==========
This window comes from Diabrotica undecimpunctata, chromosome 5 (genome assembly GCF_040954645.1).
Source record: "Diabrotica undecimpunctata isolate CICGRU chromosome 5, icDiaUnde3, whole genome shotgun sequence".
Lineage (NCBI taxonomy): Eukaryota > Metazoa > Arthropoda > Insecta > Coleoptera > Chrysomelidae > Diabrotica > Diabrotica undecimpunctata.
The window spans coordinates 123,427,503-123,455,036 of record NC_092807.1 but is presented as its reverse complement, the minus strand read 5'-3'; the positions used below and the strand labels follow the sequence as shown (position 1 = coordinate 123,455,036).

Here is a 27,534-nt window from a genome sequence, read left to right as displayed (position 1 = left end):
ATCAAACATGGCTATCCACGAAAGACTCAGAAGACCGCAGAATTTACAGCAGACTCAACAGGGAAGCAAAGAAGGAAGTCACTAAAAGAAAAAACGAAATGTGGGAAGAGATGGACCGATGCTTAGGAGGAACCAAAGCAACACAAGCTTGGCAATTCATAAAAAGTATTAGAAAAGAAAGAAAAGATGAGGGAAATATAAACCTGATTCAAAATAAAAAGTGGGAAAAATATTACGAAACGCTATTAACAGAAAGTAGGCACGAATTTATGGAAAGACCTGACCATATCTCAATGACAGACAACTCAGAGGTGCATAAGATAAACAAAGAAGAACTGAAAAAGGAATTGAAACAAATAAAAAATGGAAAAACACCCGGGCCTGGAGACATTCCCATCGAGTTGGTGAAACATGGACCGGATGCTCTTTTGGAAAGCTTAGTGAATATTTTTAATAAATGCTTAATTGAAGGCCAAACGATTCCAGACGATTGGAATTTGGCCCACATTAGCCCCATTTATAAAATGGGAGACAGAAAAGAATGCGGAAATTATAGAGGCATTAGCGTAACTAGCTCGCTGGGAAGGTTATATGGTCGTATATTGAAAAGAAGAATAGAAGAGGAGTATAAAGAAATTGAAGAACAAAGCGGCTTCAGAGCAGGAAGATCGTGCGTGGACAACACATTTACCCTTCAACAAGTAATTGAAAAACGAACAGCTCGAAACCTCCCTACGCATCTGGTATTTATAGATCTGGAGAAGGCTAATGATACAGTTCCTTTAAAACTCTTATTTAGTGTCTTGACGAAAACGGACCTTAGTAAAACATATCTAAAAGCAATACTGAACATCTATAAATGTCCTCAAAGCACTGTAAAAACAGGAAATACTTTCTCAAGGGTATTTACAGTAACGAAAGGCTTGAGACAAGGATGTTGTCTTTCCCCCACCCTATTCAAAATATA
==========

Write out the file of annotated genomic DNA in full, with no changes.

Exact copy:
This window comes from Diabrotica undecimpunctata, chromosome 5 (genome assembly GCF_040954645.1).
Source record: "Diabrotica undecimpunctata isolate CICGRU chromosome 5, icDiaUnde3, whole genome shotgun sequence".
Lineage (NCBI taxonomy): Eukaryota > Metazoa > Arthropoda > Insecta > Coleoptera > Chrysomelidae > Diabrotica > Diabrotica undecimpunctata.
The window spans coordinates 123,427,503-123,455,036 of record NC_092807.1 but is presented as its reverse complement, the minus strand read 5'-3'; the positions used below and the strand labels follow the sequence as shown (position 1 = coordinate 123,455,036).

Here is a 27,534-nt window from a genome sequence, read left to right as displayed (position 1 = left end):
ATCAAACATGGCTATCCACGAAAGACTCAGAAGACCGCAGAATTTACAGCAGACTCAACAGGGAAGCAAAGAAGGAAGTCACTAAAAGAAAAAACGAAATGTGGGAAGAGATGGACCGATGCTTAGGAGGAACCAAAGCAACACAAGCTTGGCAATTCATAAAAAGTATTAGAAAAGAAAGAAAAGATGAGGGAAATATAAACCTGATTCAAAATAAAAAGTGGGAAAAATATTACGAAACGCTATTAACAGAAAGTAGGCACGAATTTATGGAAAGACCTGACCATATCTCAATGACAGACAACTCAGAGGTGCATAAGATAAACAAAGAAGAACTGAAAAAGGAATTGAAACAAATAAAAAATGGAAAAACACCCGGGCCTGGAGACATTCCCATCGAGTTGGTGAAACATGGACCGGATGCTCTTTTGGAAAGCTTAGTGAATATTTTTAATAAATGCTTAATTGAAGGCCAAACGATTCCAGACGATTGGAATTTGGCCCACATTAGCCCCATTTATAAAATGGGAGACAGAAAAGAATGCGGAAATTATAGAGGCATTAGCGTAACTAGCTCGCTGGGAAGGTTATATGGTCGTATATTGAAAAGAAGAATAGAAGAGGAGTATAAAGAAATTGAAGAACAAAGCGGCTTCAGAGCAGGAAGATCGTGCGTGGACAACACATTTACCCTTCAACAAGTAATTGAAAAACGAACAGCTCGAAACCTCCCTACGCATCTGGTATTTATAGATCTGGAGAAGGCTAATGATACAGTTCCTTTAAAACTCTTATTTAGTGTCTTGACGAAAACGGACCTTAGTAAAACATATCTAAAAGCAATACTGAACATCTATAAATGTCCTCAAAGCACTGTAAAAACAGGAAATACTTTCTCAAGGGTATTTACAGTAACGAAAGGCTTGAGACAAGGATGTTGTCTTTCCCCCACCCTATTCAAAATATA